Melatonin modulation of vocal output elicited from separate midbrain sites

Program: Abstracts - Orals, Featured Poster Presentations, and Posters
Session: MON 142-166-Hypothalamus-Pituitary Development & Biology
Basic/Clinical
Monday, June 17, 2013: 1:45 PM-3:45 PM
Expo Halls ABC (Moscone Center)

Poster Board MON-156
Ni Feng*1 and Andrew Bass2
1Cornell University, Ithaca, NY, 2Cornell Univ, Ithaca, NY
Conserved features of vertebrate acoustic communication include context-dependent vocalizations, occurrence over predictable daily and seasonal cycles, and the ability of neuromodulators to pattern motor output by acting upon dedicated neural networks. Most studies on fish circadian rhythms have investigated the effects of photoperiod and melatonin, the time-keeping pineal hormone, on locomotion and feeding, with little attention paid to melatonin’s action on other behaviors such as vocalization (1). We used a highly vocal fish, the plainfin midshipman (Porichthys notatus), to investigate melatonin influence on the excitability of a vocal network (VN) dedicated to sound production. VN output directly patterns the activity of a readily recorded vocal nerve volley (“fictive call”) that directly determines the temporal attributes of natural calls (2). Male midshipman produce several call types distinguishable mainly by duration, the longest of which is the courtship “hum” produced only at night during the summer breeding season (3). Given the ability of constant light to abolish and constant dark to increase baseline melatonin production (e.g. 4), we tested the hypothesis that the known stimulatory effects of night and constant darkness on midshipman vocal excitability (5) depend on increased melatonin action. Five days of melatonin implant increased the duration of fictive calls in fish held under constant light, while daily administration of a melatonin receptor antagonist decreased call duration in fish held under constant darkness. Furthermore, melatonin’s potentiating action on fictive call duration was greatest upon activation of a lateral midbrain vocal-active site, which produces longer fictive calls reminiscent of natural hums. In contrast, shorter fictive calls reminiscent of natural agonistic “grunts” were reliably elicited from a medial site and were less sensitive to melatonin action. These results suggest that subdivisions within the midshipman VN encode distinct, social context-dependent vocalizations and exhibit differential sensitivity to neuroendocrine regulation. Given the expression of melatonin receptors in fish brain and in specific song nuclei of songbirds (1,6), evidence for site-specific encoding of different call types in mammalian midbrain (7,8), and the widespread occurrence of daily and seasonal cycles in vocal behaviors in vertebrates, we propose our results are widely applicable between vocal fishes and tetrapods.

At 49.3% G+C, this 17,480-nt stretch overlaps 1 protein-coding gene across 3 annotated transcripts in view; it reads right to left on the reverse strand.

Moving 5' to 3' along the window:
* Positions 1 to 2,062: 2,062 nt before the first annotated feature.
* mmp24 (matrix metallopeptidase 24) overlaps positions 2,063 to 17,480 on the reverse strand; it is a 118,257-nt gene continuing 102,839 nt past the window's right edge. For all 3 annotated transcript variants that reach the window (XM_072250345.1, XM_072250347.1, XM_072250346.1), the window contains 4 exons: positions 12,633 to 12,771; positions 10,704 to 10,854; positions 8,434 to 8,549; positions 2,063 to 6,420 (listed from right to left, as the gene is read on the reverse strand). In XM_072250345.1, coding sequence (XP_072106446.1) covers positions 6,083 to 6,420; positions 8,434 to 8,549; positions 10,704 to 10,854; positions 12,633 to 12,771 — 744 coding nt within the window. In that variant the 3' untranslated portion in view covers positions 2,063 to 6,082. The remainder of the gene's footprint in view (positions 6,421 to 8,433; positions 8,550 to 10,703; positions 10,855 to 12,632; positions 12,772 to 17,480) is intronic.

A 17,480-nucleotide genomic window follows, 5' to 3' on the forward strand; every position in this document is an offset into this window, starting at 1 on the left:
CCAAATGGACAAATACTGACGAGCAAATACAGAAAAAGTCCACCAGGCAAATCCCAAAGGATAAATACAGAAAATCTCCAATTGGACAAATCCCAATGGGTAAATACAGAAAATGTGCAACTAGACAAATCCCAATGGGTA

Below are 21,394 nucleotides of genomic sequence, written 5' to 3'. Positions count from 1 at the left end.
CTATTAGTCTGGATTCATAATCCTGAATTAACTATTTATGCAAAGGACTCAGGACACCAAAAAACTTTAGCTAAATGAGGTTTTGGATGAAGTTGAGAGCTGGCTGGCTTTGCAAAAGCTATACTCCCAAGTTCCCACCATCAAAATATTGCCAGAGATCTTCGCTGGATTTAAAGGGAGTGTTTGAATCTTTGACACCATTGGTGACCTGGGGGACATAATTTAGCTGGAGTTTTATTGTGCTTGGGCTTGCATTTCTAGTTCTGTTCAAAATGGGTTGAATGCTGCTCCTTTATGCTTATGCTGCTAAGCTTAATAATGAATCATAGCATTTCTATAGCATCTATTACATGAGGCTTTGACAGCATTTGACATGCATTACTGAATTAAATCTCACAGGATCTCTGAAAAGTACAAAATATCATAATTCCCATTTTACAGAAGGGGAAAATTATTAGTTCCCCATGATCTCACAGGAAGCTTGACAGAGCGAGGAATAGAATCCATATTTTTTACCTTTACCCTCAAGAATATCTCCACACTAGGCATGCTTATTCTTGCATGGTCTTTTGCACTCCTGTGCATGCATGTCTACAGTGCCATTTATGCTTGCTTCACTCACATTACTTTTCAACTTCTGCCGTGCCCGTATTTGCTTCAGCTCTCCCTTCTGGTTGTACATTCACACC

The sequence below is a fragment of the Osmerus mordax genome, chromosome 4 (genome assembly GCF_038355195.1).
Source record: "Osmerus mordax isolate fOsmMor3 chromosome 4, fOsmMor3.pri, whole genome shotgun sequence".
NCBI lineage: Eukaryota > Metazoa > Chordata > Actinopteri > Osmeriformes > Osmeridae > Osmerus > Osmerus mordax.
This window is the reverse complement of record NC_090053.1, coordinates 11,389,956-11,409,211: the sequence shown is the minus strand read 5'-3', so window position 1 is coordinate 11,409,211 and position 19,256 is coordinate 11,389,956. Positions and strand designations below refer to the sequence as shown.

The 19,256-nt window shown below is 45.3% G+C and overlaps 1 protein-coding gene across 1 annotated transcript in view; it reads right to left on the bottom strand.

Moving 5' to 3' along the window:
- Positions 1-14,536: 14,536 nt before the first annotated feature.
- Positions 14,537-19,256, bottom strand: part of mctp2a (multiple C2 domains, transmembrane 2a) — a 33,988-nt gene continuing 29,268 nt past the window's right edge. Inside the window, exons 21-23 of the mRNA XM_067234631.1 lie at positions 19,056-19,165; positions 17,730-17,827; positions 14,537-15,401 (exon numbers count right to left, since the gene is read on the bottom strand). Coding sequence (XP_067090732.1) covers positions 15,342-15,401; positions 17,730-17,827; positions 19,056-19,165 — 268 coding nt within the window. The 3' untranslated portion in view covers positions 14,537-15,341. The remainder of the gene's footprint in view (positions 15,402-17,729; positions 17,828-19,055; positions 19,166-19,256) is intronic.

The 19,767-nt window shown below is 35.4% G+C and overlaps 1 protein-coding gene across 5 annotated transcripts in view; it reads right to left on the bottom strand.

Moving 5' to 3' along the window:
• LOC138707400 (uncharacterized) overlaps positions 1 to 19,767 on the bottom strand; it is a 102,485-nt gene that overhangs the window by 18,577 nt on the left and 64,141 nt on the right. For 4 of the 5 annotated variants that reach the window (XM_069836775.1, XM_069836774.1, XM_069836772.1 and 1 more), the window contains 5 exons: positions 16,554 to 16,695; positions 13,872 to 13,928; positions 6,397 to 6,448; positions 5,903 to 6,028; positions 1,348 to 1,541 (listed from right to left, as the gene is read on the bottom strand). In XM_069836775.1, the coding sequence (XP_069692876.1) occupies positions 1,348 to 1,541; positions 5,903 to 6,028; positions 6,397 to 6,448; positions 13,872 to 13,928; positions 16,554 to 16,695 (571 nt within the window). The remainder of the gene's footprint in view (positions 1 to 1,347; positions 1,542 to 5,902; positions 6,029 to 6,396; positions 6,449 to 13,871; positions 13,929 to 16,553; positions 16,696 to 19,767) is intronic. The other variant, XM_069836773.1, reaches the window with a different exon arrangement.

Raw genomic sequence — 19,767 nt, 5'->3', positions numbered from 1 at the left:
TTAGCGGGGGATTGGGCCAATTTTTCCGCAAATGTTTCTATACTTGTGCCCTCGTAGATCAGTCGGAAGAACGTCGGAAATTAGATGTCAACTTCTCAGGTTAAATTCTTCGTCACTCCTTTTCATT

(1) Falcón J. et al., Gen Comp Endocrinol 2009; 469:482. (2) Chagnaud BP et al., Nat Commun 2011; 2:346. (3) Brantley RK, Bass AH, Ethology 1994; 213:232. (4) Bayarri MJ et al., J Pineal Res 2002; 34:40. (5) Rubow TK, Bass AH, J Exp Biol 2009; 3252:3262. (6) Gahr M, Kosar E, J Comp Neurol, 1996; 308:318. (7) Bandler R, Carrive P, Brain Res 1988; 95:106. (8) Fenzl T, Schuller G, J Neurosci 2002; 1974:1986.

Nothing to Disclose: NF, AB

*Please take note of The Endocrine Society's News Embargo Policy at http://www.endo-society.org/endo2013/media.cfm

Sources of Research Support: NSF IOS 1120925; Sigma Xi Cornell Chapter; Student research grant in animal behavior